Finnish cell phone giant Nokia Tuesday told a U.S. trade court “virtually all” of Apple products, including the iPhone, iPod and Mac, infringe its patents. The move seeks to halt imports of Apple products.
The seven patents named “allow better user experience, lower manufacturing costs, smaller size and longer battery life for Nokia products.” Nokia said its complaint filed before the U.S. International Trade Commission “is about protecting the results of such pioneering development.”
The Espoo, Finland-based Nokia also filed a lawsuit in a Delaware federal court, claiming Apple violated the same seven patents and asking for a jury trial, a sales injunction and unnamed damages.
In October, Nokia sued Apple in a Delaware court, charging Apple was “attempting to get a free ride on the back of Nokia’s innovation.” That lawsuit centered on 10 wireless patents covering 3G, GSM, WCDMA and WLAN technology.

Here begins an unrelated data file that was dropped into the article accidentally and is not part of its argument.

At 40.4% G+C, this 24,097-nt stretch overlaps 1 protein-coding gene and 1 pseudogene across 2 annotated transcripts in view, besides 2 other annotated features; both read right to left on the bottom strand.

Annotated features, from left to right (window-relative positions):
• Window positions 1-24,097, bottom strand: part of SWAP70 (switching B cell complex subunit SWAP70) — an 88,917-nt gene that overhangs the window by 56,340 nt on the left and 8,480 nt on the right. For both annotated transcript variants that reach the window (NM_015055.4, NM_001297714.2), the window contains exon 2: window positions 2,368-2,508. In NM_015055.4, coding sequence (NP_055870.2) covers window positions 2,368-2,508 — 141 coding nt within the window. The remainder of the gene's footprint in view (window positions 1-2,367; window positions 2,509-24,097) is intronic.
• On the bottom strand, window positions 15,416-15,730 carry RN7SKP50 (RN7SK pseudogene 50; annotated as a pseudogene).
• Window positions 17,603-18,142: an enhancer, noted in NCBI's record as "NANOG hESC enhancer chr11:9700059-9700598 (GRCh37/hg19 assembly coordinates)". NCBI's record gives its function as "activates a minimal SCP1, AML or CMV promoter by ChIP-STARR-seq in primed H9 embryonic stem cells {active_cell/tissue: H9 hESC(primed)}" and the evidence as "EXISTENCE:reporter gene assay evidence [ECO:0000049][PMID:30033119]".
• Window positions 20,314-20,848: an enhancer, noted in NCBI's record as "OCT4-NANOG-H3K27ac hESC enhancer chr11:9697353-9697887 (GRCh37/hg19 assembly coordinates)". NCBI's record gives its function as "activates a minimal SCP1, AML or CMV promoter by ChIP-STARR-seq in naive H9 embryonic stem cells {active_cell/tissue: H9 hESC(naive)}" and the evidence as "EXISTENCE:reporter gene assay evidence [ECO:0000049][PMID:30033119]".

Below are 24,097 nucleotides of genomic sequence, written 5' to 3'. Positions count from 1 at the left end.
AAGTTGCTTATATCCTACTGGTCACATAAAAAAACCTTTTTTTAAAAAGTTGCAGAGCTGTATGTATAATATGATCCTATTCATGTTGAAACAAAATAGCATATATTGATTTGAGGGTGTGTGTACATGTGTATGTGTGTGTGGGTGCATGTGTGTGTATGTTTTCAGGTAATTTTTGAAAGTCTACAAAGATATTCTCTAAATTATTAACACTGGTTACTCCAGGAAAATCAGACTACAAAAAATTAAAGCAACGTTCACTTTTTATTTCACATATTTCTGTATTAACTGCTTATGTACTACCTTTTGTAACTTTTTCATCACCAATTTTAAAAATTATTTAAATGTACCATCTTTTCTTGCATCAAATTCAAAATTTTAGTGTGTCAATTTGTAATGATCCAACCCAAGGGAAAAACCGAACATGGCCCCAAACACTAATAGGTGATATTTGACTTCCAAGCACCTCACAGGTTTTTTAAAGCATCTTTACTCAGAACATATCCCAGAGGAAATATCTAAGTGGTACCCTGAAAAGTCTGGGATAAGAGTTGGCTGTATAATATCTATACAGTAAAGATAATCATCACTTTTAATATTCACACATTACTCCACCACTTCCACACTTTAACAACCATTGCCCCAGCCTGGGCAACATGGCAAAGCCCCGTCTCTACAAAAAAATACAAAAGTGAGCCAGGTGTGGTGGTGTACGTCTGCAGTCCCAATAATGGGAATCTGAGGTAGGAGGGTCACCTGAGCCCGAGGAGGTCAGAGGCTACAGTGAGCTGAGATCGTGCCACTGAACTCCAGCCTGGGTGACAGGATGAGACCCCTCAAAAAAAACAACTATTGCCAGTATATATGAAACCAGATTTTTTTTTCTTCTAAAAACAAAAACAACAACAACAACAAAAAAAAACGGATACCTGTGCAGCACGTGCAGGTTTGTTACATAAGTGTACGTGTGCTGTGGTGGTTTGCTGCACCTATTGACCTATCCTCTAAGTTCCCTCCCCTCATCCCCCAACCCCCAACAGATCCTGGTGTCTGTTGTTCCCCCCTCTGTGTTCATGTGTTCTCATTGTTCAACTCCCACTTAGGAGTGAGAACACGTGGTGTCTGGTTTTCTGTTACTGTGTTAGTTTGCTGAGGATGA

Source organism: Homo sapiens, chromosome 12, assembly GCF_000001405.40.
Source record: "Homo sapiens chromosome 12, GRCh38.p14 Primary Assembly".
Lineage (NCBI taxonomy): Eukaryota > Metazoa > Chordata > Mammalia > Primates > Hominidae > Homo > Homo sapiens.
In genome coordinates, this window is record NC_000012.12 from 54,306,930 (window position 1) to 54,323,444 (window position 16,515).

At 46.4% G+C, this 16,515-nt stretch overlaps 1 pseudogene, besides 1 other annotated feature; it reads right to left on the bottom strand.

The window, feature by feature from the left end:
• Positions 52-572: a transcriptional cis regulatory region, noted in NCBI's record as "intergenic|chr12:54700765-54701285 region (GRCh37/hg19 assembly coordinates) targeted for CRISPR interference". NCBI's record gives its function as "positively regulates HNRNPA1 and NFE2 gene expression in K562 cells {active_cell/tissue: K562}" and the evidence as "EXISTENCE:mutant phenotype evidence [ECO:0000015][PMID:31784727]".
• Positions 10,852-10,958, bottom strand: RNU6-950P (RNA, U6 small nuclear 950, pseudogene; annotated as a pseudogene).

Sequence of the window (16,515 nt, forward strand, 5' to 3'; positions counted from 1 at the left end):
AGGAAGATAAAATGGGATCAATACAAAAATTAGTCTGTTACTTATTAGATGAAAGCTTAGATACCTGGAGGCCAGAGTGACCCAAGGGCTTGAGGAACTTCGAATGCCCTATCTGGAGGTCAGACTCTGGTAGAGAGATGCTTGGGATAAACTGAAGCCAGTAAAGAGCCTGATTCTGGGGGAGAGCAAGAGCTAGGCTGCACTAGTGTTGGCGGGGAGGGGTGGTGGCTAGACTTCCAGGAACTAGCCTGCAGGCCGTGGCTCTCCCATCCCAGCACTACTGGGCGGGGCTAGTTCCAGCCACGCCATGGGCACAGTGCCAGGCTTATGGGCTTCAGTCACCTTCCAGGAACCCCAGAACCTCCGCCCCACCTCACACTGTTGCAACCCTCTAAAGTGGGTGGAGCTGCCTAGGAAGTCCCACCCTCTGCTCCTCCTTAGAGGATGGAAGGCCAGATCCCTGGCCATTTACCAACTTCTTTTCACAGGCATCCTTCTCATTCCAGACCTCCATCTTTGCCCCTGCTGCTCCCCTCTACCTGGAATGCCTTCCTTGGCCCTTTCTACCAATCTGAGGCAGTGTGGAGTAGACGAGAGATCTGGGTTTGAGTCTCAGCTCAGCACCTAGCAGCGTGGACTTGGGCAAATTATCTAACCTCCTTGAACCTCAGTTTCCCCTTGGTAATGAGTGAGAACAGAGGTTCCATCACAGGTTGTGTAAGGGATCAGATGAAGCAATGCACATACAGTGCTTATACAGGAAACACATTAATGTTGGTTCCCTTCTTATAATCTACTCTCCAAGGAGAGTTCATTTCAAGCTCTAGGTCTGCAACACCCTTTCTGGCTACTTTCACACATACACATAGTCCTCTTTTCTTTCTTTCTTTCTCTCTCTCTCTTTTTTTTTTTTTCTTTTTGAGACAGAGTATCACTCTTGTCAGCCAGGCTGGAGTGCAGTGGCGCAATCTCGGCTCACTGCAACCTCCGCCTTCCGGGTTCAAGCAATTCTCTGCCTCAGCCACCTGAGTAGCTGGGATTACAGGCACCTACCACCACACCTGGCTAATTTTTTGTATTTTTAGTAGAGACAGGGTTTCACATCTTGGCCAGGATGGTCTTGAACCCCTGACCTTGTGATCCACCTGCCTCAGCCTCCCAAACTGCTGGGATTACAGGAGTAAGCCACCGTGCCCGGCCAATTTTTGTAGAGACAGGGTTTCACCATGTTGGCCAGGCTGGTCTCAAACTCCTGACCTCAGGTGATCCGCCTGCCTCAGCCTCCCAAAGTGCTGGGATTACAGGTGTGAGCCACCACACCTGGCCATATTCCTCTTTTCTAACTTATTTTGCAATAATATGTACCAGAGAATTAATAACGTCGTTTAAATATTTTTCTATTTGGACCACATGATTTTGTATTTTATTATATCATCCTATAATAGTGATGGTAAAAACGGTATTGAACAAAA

Although Apple did not respond to Nokia’s latest legal tactic, the Cupertino, Calif. company recently countersued the cell phone maker, claiming Nokia violated 13 of its patents. In its response, Apple lawyers charged “Nokia has sought to gain an unjust competitive advantage over Apple by charging unwarranted fees to use patents that allegedly cover industry compatibility standards and by seeking to obtain access to Apple’s intellectual property.” Some experts suggest Nokia is seeking royalties between $6 and $12 for each iPhone sold. Apple reportedly has sold 33.7 million iPhones since 2007.
Involving the U.S. trade court may indicate a desire by Nokia for a quicker resolution. While the issue could remain before the Delaware court for an unknown time period, an ITC investigation usually takes 15 months.
Nokia, once the dominant cell phone maker, has seen Apple’s iPhone threaten its lead. In November, Apple’s presence in Europe grew by 523 percent during the third quarter while Nokia’s share fell to 38 percent from 51 percent, analysts said.
In another measure of slippage by Nokia, Apple overtook the Finnish company as the most profitable cell phone maker.